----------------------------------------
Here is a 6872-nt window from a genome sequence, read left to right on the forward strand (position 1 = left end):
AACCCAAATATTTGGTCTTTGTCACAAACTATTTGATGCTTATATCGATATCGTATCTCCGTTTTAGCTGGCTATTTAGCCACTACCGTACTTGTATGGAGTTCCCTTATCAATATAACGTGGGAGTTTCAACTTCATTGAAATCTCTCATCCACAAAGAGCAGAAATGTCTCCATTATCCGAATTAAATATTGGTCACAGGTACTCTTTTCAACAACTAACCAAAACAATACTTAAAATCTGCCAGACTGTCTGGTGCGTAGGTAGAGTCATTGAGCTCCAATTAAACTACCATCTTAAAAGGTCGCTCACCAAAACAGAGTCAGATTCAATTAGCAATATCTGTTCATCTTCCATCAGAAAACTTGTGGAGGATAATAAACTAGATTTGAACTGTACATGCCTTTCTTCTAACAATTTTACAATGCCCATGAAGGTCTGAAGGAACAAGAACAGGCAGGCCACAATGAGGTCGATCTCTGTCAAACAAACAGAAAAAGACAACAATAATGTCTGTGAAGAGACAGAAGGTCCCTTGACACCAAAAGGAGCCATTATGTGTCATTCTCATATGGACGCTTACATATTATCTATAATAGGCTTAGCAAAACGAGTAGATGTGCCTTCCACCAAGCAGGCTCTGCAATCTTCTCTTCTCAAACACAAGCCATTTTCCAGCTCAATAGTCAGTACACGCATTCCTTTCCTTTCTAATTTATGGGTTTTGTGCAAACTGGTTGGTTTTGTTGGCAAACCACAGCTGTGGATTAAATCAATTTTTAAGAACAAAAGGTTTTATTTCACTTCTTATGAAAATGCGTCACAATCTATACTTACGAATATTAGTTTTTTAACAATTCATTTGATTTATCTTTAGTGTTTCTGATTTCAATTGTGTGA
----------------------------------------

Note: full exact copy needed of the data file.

Here is a 6872-nt window from a genome sequence, read left to right on the forward strand (position 1 = left end):
AACCCAAATATTTGGTCTTTGTCACAAACTATTTGATGCTTATATCGATATCGTATCTCCGTTTTAGCTGGCTATTTAGCCACTACCGTACTTGTATGGAGTTCCCTTATCAATATAACGTGGGAGTTTCAACTTCATTGAAATCTCTCATCCACAAAGAGCAGAAATGTCTCCATTATCCGAATTAAATATTGGTCACAGGTACTCTTTTCAACAACTAACCAAAACAATACTTAAAATCTGCCAGACTGTCTGGTGCGTAGGTAGAGTCATTGAGCTCCAATTAAACTACCATCTTAAAAGGTCGCTCACCAAAACAGAGTCAGATTCAATTAGCAATATCTGTTCATCTTCCATCAGAAAACTTGTGGAGGATAATAAACTAGATTTGAACTGTACATGCCTTTCTTCTAACAATTTTACAATGCCCATGAAGGTCTGAAGGAACAAGAACAGGCAGGCCACAATGAGGTCGATCTCTGTCAAACAAACAGAAAAAGACAACAATAATGTCTGTGAAGAGACAGAAGGTCCCTTGACACCAAAAGGAGCCATTATGTGTCATTCTCATATGGACGCTTACATATTATCTATAATAGGCTTAGCAAAACGAGTAGATGTGCCTTCCACCAAGCAGGCTCTGCAATCTTCTCTTCTCAAACACAAGCCATTTTCCAGCTCAATAGTCAGTACACGCATTCCTTTCCTTTCTAATTTATGGGTTTTGTGCAAACTGGTTGGTTTTGTTGGCAAACCACAGCTGTGGATTAAATCAATTTTTAAGAACAAAAGGTTTTATTTCACTTCTTATGAAAATGCGTCACAATCTATACTTACGAATATTAGTTTTTTAACAATTCATTTGATTTATCTTTAGTGTTTCTGATTTCAATTGTGTGA